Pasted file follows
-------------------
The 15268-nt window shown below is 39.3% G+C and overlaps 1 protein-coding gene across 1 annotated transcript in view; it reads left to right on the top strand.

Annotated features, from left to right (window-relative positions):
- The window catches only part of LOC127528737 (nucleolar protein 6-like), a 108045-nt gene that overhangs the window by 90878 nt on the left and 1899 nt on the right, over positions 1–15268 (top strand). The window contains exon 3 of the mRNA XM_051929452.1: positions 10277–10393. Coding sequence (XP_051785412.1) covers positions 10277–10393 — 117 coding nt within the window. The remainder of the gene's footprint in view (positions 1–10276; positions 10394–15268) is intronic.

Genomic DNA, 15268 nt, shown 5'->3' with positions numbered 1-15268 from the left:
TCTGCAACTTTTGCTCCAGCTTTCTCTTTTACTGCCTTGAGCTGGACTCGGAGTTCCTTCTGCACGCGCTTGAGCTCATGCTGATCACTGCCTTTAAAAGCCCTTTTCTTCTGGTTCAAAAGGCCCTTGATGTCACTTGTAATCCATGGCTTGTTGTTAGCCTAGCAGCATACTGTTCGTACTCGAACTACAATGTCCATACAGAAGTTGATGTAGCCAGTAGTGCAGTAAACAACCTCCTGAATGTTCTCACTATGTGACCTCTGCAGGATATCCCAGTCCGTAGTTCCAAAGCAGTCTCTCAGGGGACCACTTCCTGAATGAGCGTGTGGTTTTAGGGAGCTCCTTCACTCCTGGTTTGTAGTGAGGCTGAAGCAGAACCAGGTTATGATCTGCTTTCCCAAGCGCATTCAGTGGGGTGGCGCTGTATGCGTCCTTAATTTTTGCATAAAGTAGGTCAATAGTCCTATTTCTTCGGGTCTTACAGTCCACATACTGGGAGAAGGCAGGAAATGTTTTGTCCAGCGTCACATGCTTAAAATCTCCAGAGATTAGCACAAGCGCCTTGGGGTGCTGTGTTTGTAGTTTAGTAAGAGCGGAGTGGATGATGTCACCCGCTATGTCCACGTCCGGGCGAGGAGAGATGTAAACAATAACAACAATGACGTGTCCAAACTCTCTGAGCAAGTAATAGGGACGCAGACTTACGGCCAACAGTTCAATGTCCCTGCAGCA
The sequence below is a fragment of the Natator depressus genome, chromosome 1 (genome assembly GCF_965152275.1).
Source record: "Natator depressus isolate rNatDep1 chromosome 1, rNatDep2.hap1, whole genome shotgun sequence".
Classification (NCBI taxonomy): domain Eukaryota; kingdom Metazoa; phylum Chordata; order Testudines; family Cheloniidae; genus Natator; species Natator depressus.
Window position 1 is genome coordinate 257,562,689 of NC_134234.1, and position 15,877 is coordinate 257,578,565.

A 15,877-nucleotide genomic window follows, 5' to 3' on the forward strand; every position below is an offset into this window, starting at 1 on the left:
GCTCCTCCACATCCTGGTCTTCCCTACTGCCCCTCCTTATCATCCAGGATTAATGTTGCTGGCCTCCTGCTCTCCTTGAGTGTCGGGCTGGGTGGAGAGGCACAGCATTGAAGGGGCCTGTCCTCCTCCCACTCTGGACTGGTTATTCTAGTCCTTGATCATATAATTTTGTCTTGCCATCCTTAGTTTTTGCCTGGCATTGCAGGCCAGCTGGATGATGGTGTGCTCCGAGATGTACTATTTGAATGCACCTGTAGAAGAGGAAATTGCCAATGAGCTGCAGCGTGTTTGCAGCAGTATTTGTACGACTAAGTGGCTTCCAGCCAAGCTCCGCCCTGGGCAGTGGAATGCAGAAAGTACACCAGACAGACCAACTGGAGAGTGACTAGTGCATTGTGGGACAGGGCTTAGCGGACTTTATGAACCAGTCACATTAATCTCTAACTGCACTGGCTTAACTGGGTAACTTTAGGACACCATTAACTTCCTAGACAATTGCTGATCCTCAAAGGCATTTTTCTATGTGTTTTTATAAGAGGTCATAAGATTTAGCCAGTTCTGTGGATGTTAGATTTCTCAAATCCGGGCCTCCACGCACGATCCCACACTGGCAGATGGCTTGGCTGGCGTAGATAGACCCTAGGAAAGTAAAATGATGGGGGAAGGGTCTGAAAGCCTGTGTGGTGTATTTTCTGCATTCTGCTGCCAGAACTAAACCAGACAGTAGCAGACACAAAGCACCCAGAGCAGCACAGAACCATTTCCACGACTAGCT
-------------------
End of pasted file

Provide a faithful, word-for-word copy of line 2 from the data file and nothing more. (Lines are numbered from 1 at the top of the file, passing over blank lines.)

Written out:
Annotated features, from left to right (window-relative positions):